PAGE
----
In some cases the miners and their wives had been busy from an early hour putting small things into parcels, so that the task of the police was lessened. In others the officers had offers from miners to help them in their work, but the police prefer to do the duty themselves now that it can be put into their hands. Two of the first men to be evicted were miners official; Phil Humphreys, chairman of the Cadeby branch, and his brother Harry a committeeman, both of whom live in Cliff view.
There were some humorous incidents, but the prevailing note was one of sadness. “There goes my beautiful Turkey carpet” said one miner as a very tattered hearth covering was gently deposited in the street, and other remarks of a similar character – only showing perhaps, an assumption of indifference to hide a deeper feeling – could be heard occasionally. One man in Cliff view constituted himself an auctioneer for the occasion, and vigourously rang a bell to call attention to is good as they were deposited in the street.
But with the children there was no make-believe. Innocent little victims, they watched the strange work with wondering tearstained eyes, realising that, the homes which had been theirs, perhaps from birth, were theirs no longer and incapable of fully comprehending the reason why, they could be seen running about, and saving their favourite toys from the general accumulation.
A hard case was that in which a family of 12, most of the children being quite young, were turned out. They were provided with shelter at the Primitive Methodist Chapel, the ministers of which (the Rev Jesse Wilson and C.Mathison) tried to relieve the suffering of the people and the distress they felt. As one house which was visited the miners daughter was found to be ill and the police deferred their duties there untill another day.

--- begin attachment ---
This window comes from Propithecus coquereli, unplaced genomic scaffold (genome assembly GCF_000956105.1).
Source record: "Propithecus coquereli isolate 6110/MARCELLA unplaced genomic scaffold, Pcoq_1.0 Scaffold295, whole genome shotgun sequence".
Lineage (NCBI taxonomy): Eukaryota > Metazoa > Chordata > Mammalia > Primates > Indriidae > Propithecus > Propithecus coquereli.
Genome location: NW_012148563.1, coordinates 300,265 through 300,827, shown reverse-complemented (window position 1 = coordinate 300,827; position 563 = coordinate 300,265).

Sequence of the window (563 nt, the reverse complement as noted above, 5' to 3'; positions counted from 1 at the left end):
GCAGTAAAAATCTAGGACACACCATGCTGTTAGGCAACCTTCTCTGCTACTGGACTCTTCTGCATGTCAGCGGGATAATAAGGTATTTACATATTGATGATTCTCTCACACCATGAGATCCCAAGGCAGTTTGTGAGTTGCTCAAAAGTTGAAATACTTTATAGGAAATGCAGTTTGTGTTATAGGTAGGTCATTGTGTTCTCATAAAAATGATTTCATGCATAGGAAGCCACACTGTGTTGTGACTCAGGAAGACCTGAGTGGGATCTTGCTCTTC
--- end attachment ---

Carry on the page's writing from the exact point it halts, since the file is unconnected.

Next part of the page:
The women, generally speaking, accepted the situation with a show of bravery, but it only needed a sympathetic word, as they stood helpless by the side of their goods, to prove how near their tears were to the surface. The evictions had come and there was now no shutting their eyes to the fact, that accommodation must be found elsewhere, and that it might be rough accommodation, despite every effort that the men could make.
A constant stream of Drays to Mexborough
The furniture turned out was, as a rule of poor description, but cases were noticed where the tenants had evidently been people of some taste, who had able to live comfortably and had appreciated a little refinement.
One young man living in Rossington Street – a corporal in the mine – informed our reporter that his furniture was worth Â£200. A dining room suite, his bed room effects, and other goods heaped up presented a great contrast to the class of furniture seen elsewhere, and he said he had a short time previously, removed an organ worth Â£40 and a number of pictures. He had obtained a place at Mexborough for the storage of his goods and they would be dispatched as soon as a dray could be obtained. Mexborough in fact was a place where most of the furniture was taken. Quite a number of tradesmen their had offered the use of warehouses and sheds, Republicans have provided accommodation, and farmers had opened their barn.